2__The true gospel can be said to be certain things concerning Jesus Christ. 

If we look carefully those things that make up the gospel could be compiled into these five statements about Christ...

a_Jesus is the Messiah, the Son of God (Matthew 16:16–18; John 20:31; 1 John 2:22–24; 5:1).

b_Jesus came to earth in the flesh (1 John 4:1–3).

c_Jesus is a descendant of David (2 Timothy 2:8).

d-Jesus died for our sins, was buried, and was raised on the third day (1 Corinthians 15:1–4).

e_Jesus is Lord (Romans 10:9; 1 Corinthians 12:3; Philippians 2:11).

All five of these statements are presented multiple times throughout the New Testament, but are clearly summarized and labeled as the “gospel” in the beginning of Paul’s epistle to the Romans seen here...

“This gospel (1)he promised beforehand through his prophets in the holy scriptures, concerning his Son (2)who was a descendant of David (3)with reference to the flesh, (4)who was appointed the Son-of-God-in-power according to the Holy Spirit by the resurrection from the dead, (5)Jesus Christ our Lord.” (Romans 1:2–4, NET)

I repeat… The true gospel can be said to be certain things concerning Jesus Christ

3__The Bible does encourage ultimate separation from false teachers who preach another gospel.

Paul wrote that “even if we or an angel from heaven should preach to you a gospel contrary to the one we preached to you, let him be accursed. As we have said before, so now I say again: If anyone is preaching to you a gospel contrary to the one you received, let him be accursed” (Galatians 1:8–9, ESV).

To be thoroughly biblical, we must limit our criteria for separating from people to be false teachers who teach a false gospel. While it is true that they can be identified primarily by their lifestyles, (see Matthew 7:15–20 and 2 Peter 2:14–19) they are also revealed as false teachers by their message of proclaiming a different Jesus. It is their different message about Jesus that makes for a false gospel and a false teacher.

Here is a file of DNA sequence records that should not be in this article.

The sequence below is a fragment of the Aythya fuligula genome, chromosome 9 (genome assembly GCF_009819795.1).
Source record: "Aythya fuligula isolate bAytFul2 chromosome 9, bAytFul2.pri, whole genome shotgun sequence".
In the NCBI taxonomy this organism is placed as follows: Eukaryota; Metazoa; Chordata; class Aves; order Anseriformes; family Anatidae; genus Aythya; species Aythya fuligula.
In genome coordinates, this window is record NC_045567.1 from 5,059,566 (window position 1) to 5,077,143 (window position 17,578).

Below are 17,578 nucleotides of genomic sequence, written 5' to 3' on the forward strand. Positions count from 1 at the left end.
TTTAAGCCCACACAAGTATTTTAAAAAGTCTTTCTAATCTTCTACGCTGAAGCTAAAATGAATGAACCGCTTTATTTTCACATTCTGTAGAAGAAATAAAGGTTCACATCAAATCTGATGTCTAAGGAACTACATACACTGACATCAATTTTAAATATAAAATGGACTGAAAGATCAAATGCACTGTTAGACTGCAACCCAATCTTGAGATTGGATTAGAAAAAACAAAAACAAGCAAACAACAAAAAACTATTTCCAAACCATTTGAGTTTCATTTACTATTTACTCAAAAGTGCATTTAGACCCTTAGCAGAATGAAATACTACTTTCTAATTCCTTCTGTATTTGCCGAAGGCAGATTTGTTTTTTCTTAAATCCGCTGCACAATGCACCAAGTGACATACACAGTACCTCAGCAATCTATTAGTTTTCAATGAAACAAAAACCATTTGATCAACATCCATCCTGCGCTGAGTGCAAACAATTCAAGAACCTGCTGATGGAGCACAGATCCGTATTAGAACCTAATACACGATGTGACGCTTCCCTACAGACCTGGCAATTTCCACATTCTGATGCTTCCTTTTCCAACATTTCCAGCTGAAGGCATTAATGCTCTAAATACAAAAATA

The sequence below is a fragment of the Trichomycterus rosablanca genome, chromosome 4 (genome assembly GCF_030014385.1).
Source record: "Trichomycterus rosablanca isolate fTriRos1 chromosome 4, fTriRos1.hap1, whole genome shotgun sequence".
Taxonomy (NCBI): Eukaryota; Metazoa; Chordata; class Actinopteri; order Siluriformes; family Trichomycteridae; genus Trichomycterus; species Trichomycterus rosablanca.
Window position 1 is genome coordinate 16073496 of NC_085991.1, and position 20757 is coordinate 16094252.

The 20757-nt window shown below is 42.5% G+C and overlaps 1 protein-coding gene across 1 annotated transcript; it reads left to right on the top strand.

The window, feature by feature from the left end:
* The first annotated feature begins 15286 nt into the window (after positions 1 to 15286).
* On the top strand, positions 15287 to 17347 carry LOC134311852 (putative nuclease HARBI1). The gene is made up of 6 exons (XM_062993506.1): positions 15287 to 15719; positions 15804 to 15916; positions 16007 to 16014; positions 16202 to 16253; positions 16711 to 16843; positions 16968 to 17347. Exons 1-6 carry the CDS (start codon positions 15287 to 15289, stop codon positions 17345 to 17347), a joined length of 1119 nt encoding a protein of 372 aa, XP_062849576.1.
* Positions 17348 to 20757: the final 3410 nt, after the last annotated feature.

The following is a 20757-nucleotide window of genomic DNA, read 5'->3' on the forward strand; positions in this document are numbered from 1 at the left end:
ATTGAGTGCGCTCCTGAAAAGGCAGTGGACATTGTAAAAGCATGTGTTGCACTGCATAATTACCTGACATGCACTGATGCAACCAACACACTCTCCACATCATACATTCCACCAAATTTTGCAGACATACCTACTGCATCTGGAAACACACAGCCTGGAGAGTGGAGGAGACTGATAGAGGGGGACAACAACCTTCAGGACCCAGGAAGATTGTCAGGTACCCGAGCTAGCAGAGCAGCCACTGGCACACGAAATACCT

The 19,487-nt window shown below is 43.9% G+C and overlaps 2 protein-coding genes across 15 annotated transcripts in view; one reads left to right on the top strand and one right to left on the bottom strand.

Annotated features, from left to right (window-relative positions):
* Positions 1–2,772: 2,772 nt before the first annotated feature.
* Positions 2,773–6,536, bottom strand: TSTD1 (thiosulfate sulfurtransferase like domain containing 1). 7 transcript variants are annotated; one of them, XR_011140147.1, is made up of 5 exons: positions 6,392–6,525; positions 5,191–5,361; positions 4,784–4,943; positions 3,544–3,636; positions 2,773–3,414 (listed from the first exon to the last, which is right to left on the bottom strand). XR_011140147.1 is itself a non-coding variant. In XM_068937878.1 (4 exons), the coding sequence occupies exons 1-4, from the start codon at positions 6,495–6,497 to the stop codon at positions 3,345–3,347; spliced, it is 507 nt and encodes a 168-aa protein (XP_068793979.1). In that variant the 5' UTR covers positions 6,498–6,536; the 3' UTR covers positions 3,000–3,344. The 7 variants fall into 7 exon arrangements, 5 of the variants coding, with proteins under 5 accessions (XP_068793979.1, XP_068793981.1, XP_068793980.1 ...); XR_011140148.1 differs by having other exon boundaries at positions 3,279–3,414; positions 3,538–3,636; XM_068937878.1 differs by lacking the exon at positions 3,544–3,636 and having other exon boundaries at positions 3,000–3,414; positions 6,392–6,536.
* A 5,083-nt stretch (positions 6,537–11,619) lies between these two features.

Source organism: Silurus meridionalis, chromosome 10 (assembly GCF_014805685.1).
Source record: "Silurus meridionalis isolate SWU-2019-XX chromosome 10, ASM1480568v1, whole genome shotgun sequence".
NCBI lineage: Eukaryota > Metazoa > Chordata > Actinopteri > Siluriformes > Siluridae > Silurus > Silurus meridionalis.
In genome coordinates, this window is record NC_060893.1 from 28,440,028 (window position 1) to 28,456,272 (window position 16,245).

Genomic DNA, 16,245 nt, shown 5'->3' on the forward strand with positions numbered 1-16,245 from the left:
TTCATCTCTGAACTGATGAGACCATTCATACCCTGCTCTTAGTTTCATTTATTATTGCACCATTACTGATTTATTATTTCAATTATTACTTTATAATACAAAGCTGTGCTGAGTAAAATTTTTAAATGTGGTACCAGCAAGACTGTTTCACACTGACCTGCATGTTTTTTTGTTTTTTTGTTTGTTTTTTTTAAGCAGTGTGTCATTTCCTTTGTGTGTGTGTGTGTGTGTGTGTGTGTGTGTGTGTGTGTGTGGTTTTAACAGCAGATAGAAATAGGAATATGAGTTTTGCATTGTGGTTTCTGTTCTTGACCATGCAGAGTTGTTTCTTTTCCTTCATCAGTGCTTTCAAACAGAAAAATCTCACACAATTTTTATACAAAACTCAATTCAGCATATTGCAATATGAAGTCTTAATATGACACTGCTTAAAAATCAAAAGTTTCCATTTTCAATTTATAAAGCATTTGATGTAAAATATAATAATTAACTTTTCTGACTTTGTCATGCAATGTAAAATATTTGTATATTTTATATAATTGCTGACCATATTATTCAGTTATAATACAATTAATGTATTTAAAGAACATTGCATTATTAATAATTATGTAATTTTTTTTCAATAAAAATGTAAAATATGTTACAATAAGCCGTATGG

Ray Stedman said it this way,  “The true gospel calls us back from following men to the Person of Christ and His cross. The cross of Christ cuts across all human value systems. It wipes out all the petty theological distinctions that men make among themselves. The cross strips away our illusions and brings the pride of men tumbling down from that high place where it exalts itself against the knowledge of God.”

This all makes me wonder if ‘Statements of Faith” might not do more harm than good seeing that so many people choose to dis-fellowship with others over ever imaginable doctrine. It isn’t “theological correctness” that is to unify us but “gospel correctness.”

I repeat… The Bible does encourage ultimate separation from false teachers who preach another gospel. 

Perhaps we should learn to say as Paul did, “I am not ashamed of the gospel, because it [and it alone] is the power of God that brings salvation to everyone who believes: first to the Jew and then to the Gentile.” [NIV] 

If we fellowship around this message then we can enjoy each other’s company even if we disagree on___well__you get the picture I’m sure.

Paul B. 

Friday, December 05, 2014


What follows is a profound statement by an unknown author.

Ministers are leaders in whatever their gifted areas might be. Leadership leads. But where leadership leads can be disastrous if people follow without question. Modern day ministers, as leaders, are making some huge mistakes in my opinion and I want to gently point out a few that I believe need to be examined carefully.